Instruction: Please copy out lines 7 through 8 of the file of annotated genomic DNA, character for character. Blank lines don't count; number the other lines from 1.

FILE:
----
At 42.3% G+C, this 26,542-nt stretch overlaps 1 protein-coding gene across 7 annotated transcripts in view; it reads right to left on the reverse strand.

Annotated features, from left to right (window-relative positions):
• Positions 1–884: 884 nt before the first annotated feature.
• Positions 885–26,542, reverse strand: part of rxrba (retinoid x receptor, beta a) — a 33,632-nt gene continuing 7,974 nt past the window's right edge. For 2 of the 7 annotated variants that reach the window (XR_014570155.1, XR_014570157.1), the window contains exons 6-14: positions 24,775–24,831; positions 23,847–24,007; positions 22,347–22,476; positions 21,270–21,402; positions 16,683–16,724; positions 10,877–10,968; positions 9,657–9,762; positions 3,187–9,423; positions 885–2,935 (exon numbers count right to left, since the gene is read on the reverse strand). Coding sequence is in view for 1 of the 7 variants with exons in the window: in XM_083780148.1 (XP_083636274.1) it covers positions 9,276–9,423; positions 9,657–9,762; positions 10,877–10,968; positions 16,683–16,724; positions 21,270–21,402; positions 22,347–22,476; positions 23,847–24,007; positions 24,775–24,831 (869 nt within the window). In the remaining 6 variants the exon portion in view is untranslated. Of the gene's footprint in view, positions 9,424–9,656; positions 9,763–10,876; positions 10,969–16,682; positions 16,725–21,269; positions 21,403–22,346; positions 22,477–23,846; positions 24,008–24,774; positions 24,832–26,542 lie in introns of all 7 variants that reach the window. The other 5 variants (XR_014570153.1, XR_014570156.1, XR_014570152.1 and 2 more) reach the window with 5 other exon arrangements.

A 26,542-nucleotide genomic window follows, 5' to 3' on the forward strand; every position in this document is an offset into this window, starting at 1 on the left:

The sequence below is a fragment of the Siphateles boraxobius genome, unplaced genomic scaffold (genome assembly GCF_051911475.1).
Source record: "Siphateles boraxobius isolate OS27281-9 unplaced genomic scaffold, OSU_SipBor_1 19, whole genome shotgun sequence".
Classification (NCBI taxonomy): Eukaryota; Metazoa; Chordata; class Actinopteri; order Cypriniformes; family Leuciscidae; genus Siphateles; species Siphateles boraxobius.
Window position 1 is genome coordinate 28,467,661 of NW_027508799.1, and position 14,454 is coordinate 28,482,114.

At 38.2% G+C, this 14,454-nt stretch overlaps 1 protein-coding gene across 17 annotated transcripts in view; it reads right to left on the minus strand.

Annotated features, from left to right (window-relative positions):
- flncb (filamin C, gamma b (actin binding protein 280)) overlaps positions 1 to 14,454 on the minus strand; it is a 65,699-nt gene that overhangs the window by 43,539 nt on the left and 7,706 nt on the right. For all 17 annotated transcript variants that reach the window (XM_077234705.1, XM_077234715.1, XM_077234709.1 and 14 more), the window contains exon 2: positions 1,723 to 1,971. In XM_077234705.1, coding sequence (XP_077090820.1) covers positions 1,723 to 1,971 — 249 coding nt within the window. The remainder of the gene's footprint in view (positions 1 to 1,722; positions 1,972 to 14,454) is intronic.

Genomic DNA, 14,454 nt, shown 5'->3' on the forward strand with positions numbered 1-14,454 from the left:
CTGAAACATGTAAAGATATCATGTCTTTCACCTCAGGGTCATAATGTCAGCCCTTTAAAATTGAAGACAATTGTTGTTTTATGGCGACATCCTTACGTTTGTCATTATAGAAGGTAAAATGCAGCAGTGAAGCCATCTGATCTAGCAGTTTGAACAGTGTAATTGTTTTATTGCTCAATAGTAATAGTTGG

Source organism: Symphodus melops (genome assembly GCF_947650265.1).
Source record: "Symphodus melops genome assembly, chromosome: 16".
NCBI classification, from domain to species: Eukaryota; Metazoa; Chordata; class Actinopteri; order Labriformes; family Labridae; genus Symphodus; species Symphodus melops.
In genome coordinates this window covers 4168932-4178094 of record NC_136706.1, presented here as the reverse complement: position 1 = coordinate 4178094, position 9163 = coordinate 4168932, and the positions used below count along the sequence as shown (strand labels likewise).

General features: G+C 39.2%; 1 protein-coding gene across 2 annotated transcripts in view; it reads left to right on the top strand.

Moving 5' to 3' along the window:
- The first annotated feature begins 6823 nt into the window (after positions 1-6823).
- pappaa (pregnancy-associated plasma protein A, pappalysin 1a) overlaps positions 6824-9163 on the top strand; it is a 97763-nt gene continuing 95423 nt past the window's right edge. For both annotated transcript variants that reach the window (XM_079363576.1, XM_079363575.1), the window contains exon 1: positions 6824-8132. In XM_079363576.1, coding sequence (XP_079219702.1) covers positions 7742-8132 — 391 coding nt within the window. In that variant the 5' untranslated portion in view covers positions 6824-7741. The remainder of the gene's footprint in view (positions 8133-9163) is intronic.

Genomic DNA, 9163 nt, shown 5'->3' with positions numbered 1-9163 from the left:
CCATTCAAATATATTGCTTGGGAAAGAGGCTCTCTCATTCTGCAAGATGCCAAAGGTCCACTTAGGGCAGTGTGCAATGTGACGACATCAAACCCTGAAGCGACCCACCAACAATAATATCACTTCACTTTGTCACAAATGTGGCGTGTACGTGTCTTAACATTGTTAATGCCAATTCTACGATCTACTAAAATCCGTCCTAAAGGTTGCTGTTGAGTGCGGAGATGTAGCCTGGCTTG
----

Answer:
Source record: "Siphateles boraxobius isolate OS27281-9 unplaced genomic scaffold, OSU_SipBor_1 19, whole genome shotgun sequence".
Classification (NCBI taxonomy): Eukaryota; Metazoa; Chordata; class Actinopteri; order Cypriniformes; family Leuciscidae; genus Siphateles; species Siphateles boraxobius.